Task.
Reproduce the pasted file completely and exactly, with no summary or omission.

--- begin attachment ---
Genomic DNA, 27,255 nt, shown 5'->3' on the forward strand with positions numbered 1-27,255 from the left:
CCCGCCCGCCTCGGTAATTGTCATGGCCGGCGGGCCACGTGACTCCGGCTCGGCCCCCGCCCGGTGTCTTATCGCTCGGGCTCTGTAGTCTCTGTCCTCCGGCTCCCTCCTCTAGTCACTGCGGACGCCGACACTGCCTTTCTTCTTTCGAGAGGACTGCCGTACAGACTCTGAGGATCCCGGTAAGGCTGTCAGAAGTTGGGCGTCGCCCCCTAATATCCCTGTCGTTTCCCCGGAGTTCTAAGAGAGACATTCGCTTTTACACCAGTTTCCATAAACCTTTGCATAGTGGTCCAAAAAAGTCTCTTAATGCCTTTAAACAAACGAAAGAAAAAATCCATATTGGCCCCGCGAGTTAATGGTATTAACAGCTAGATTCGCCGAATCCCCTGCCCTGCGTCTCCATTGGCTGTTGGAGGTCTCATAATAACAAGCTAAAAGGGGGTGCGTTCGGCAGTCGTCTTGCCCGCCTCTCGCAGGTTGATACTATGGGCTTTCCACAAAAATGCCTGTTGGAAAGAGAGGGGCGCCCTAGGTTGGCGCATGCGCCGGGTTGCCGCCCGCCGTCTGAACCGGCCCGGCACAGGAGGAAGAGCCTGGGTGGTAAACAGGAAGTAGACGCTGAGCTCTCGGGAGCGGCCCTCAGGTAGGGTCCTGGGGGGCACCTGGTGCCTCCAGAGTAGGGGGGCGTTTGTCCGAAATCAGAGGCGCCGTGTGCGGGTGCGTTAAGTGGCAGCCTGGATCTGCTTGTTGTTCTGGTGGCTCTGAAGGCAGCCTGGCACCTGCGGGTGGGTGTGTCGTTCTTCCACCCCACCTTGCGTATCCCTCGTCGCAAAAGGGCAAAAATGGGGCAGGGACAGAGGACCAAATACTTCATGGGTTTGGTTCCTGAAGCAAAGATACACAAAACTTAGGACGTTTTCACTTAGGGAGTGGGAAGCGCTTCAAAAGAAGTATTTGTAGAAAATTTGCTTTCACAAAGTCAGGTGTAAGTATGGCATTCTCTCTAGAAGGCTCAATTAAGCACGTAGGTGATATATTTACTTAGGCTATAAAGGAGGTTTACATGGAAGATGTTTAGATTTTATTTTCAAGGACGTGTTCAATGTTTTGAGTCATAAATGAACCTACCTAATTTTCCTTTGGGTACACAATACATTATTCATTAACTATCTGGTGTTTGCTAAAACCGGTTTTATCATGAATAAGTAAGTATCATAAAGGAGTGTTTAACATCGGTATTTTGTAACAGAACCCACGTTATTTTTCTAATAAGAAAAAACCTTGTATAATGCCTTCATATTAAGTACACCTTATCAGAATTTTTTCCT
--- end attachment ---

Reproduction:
Genomic DNA, 27,255 nt, shown 5'->3' on the forward strand with positions numbered 1-27,255 from the left:
CCCGCCCGCCTCGGTAATTGTCATGGCCGGCGGGCCACGTGACTCCGGCTCGGCCCCCGCCCGGTGTCTTATCGCTCGGGCTCTGTAGTCTCTGTCCTCCGGCTCCCTCCTCTAGTCACTGCGGACGCCGACACTGCCTTTCTTCTTTCGAGAGGACTGCCGTACAGACTCTGAGGATCCCGGTAAGGCTGTCAGAAGTTGGGCGTCGCCCCCTAATATCCCTGTCGTTTCCCCGGAGTTCTAAGAGAGACATTCGCTTTTACACCAGTTTCCATAAACCTTTGCATAGTGGTCCAAAAAAGTCTCTTAATGCCTTTAAACAAACGAAAGAAAAAATCCATATTGGCCCCGCGAGTTAATGGTATTAACAGCTAGATTCGCCGAATCCCCTGCCCTGCGTCTCCATTGGCTGTTGGAGGTCTCATAATAACAAGCTAAAAGGGGGTGCGTTCGGCAGTCGTCTTGCCCGCCTCTCGCAGGTTGATACTATGGGCTTTCCACAAAAATGCCTGTTGGAAAGAGAGGGGCGCCCTAGGTTGGCGCATGCGCCGGGTTGCCGCCCGCCGTCTGAACCGGCCCGGCACAGGAGGAAGAGCCTGGGTGGTAAACAGGAAGTAGACGCTGAGCTCTCGGGAGCGGCCCTCAGGTAGGGTCCTGGGGGGCACCTGGTGCCTCCAGAGTAGGGGGGCGTTTGTCCGAAATCAGAGGCGCCGTGTGCGGGTGCGTTAAGTGGCAGCCTGGATCTGCTTGTTGTTCTGGTGGCTCTGAAGGCAGCCTGGCACCTGCGGGTGGGTGTGTCGTTCTTCCACCCCACCTTGCGTATCCCTCGTCGCAAAAGGGCAAAAATGGGGCAGGGACAGAGGACCAAATACTTCATGGGTTTGGTTCCTGAAGCAAAGATACACAAAACTTAGGACGTTTTCACTTAGGGAGTGGGAAGCGCTTCAAAAGAAGTATTTGTAGAAAATTTGCTTTCACAAAGTCAGGTGTAAGTATGGCATTCTCTCTAGAAGGCTCAATTAAGCACGTAGGTGATATATTTACTTAGGCTATAAAGGAGGTTTACATGGAAGATGTTTAGATTTTATTTTCAAGGACGTGTTCAATGTTTTGAGTCATAAATGAACCTACCTAATTTTCCTTTGGGTACACAATACATTATTCATTAACTATCTGGTGTTTGCTAAAACCGGTTTTATCATGAATAAGTAAGTATCATAAAGGAGTGTTTAACATCGGTATTTTGTAACAGAACCCACGTTATTTTTCTAATAAGAAAAAACCTTGTATAATGCCTTCATATTAAGTACACCTTATCAGAATTTTTTCCT